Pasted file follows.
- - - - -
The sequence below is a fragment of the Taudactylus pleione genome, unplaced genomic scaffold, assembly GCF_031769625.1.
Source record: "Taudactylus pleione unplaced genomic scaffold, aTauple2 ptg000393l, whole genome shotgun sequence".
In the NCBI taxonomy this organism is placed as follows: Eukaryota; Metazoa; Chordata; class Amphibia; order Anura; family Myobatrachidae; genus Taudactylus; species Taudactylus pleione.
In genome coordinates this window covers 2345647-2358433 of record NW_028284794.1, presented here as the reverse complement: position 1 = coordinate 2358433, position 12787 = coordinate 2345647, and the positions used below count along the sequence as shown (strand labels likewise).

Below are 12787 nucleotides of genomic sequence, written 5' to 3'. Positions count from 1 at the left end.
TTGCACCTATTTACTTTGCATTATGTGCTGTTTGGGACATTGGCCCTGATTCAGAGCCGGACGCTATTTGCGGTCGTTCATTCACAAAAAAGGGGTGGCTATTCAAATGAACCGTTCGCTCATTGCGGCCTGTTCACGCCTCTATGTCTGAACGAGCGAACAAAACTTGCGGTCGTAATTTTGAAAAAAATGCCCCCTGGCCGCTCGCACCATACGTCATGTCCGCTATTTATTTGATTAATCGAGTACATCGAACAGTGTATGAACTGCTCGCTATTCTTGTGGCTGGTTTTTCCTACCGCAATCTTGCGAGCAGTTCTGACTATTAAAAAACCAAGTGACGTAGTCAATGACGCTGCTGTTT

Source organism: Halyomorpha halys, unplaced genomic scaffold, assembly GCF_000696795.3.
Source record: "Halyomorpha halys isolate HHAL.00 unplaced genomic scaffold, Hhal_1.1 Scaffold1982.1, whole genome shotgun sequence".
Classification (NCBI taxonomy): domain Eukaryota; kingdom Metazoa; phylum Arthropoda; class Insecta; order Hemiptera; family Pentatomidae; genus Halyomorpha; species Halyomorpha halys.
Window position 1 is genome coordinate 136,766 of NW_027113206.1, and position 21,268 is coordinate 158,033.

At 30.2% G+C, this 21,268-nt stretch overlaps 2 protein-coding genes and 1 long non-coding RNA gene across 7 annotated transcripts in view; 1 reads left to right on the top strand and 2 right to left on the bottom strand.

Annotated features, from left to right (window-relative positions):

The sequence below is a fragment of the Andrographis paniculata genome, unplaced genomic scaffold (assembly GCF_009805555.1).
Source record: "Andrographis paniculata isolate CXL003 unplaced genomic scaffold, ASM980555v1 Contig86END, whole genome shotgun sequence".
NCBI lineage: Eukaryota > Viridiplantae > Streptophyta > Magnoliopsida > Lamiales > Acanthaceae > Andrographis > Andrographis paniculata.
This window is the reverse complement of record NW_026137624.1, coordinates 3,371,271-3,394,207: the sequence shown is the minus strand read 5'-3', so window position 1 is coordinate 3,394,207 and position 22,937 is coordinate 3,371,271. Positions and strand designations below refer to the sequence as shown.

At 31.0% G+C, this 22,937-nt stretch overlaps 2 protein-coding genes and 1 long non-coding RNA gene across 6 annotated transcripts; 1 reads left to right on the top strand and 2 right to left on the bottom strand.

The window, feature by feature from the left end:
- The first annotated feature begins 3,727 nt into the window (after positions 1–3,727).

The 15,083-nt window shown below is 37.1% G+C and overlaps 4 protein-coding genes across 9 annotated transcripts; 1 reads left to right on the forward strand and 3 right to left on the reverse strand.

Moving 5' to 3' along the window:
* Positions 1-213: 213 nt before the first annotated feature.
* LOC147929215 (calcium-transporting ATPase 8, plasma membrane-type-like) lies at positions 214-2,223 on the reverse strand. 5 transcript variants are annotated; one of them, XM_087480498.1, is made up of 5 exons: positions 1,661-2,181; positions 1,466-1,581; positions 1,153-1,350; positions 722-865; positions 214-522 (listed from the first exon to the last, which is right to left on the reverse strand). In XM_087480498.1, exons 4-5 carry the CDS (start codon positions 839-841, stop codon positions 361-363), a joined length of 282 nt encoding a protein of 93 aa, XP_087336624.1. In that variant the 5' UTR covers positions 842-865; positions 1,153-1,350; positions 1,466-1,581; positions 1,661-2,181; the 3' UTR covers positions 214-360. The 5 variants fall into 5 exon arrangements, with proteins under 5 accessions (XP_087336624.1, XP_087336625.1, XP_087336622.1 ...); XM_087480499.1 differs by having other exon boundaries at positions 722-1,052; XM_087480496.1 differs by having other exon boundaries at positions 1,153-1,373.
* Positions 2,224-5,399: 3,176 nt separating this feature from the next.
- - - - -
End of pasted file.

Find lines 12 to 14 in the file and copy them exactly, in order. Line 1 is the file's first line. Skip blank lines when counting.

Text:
Annotated features, from left to right (window-relative positions):

The sequence below is a fragment of the Andrographis paniculata genome, unplaced genomic scaffold (assembly GCF_009805555.1).
Source record: "Andrographis paniculata isolate CXL003 unplaced genomic scaffold, ASM980555v1 Contig86END, whole genome shotgun sequence".